Frivolity in Legislation

Paul  Weyrich
|
Posted: Jun 19, 2008 11:44 AM
Frivolity in Legislation

While Americans suffer economic woes due in part to legislative regulation, such as ethanol mandates and subsidies, Congress has been busy solving America's problems. At least that is what many of our elected officials would have us believe. But a closer look at some of the legislation passed this month reveals that Congressional business is as frivolous as it ever has been.

Among the many bills the House of Representatives passed on June 3, 2008, three stand out as both unnecessary and extending the purview of Congressional power. The first of these bills was H.R. 4106, the Telework Improvements Act of 2008. And what important business does this law address? It requires "the head of each executive agency to establish a policy under which employees may be authorized to telework [e.g., work from home]." Employees who are authorized to telework must "be allowed to telework at least 20% of the hours worked in every two administrative workweeks." The legislation then goes on to state that "the opportunity to telework [should be] made available to employees to the maximum extent possible without diminishing employee performance or agency operations." Finally, H.R. 4106 requires each executive agency in the Federal Government to have "a Telework Managing Officer" and requires the Comptroller General to report annually to Congressional committees about "agency telework policies, participation, and practices."

The second piece of legislation is H.R. 3774, the Senior Executive Service Diversity Assurance Act. This bill requires "the Director of the Office of Personnel Management (OPM) to establish within OPM the Senior Executive Service Resource Office to make recommendations to the Director with respect to regulations, and to provide guidance to agencies, concerning the diverse composition of the Senior Executive Service (SES)." The purpose of the new office, as stated in one of the titles on the bill, is to provide greater diversity within the SES. It should be noted that "Members of the SES serve in the key positions just below the top Presidential appointees," according to OPM's website. "SES members are the major link between these appointees and the rest of the Federal work force. They operate and oversee nearly every government activity in approximately 75 Federal agencies."

Finally, there is S. 2420, the Federal Food Donation Act of 2008. This bill requires "all government contracts above $25,000 for the provision, service, or sale of food in the United States, or for the lease or rental of federal property to a private entity for events at which food is provided in the United States, to include [a] clause that encourage[s] the donation of excess, apparently wholesome food to nonprofit organizations that provide assistance to people with inconsistent access to sufficient, safe, and nutritious food." Curiously, in one of the titles to the bill, people who lack adequate food are referred to as "food-insecure people in the United States." This is surely taking politically correct language to new heights (or depths, depending upon one's perception of such language).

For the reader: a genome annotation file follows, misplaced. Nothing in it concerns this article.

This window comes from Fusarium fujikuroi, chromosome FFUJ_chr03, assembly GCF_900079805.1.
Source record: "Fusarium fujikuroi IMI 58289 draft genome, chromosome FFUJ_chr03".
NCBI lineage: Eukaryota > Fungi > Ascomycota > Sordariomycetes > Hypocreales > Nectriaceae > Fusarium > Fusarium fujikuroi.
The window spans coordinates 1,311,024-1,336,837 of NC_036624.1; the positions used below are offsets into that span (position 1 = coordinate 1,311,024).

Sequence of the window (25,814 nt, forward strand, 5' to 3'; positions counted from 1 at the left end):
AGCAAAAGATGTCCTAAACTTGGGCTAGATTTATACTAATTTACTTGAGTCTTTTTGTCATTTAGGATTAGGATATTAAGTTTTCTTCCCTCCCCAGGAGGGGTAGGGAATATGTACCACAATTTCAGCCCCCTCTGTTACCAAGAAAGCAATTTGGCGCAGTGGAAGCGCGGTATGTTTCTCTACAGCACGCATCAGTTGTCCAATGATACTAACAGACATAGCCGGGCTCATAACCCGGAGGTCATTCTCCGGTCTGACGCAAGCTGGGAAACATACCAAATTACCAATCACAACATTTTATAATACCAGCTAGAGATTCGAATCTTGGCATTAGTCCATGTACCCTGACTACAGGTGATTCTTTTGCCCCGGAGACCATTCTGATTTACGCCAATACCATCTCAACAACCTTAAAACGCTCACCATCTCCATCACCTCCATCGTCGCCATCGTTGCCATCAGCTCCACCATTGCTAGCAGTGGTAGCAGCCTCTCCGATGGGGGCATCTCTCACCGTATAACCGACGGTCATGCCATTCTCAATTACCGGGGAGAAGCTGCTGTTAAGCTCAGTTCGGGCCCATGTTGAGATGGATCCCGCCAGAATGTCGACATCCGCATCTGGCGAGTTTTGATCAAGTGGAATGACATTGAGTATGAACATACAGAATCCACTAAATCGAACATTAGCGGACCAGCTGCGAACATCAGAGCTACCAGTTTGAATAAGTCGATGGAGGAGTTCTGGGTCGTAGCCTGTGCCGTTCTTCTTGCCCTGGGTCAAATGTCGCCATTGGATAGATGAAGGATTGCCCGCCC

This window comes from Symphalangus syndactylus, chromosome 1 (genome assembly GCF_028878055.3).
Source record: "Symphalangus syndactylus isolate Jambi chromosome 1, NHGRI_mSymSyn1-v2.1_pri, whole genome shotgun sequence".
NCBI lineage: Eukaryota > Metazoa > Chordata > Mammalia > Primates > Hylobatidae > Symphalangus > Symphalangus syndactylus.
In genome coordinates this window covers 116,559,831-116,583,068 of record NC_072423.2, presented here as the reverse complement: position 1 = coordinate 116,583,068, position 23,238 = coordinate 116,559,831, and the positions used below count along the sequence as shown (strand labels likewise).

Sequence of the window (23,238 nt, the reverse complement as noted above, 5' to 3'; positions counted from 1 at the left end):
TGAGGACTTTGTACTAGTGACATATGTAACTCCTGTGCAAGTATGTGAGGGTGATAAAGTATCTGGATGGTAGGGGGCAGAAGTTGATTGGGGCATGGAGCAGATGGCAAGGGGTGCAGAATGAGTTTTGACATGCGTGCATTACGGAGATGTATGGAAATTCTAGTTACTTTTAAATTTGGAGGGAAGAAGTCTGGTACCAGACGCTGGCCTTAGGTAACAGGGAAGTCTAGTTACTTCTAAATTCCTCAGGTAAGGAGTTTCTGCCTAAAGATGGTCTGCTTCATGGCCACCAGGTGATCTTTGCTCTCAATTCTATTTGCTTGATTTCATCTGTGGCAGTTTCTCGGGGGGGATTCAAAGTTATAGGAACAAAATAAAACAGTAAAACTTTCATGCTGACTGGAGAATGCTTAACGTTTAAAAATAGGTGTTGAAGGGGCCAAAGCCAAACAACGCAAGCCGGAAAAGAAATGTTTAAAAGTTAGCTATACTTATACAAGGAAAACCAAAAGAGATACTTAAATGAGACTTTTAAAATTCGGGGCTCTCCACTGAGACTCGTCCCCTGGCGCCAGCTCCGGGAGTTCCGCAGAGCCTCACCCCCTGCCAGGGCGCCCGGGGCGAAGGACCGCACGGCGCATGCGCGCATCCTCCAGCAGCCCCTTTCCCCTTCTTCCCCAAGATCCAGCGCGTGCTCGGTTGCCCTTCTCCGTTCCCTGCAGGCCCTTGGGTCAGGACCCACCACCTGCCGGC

Thus, instead of tackling difficult but pertinent legislation, such as building new oil refineries, allowing oil companies to drill in ANWR and the ocean, and reducing the cost of healthcare by making it nationally competitive (rather than only allowing people to purchase it in their home state), Congress is busy passing legislation requiring diversity in executive agencies, allowing Federal Government personnel to work 20% of the time from home, and requiring that leftover food at government functions be donated to those who do not have enough to eat. While the last is surely a laudable goal, requiring that all government contracts include a clause to "encourage" such behavior is redundant and unnecessary.

This, my fellow Americans, is our government in action. One may wonder what ever happened to the statesman, that man or woman who could exercise political leadership with wisdom and without partisan rancor while addressing the genuine needs of the country which fell within the Federal Government's enumerated powers, difficult though those needs might be. Such a figure is rarely to be found in the current Congress. What we are left with instead is petty bickering, an avoidance of responsibility, a flurry of wasteful legislation, and deceptiveness in addressing the public on issues of greatest concern to the majority of American citizens. The worst part about this: there is more to come.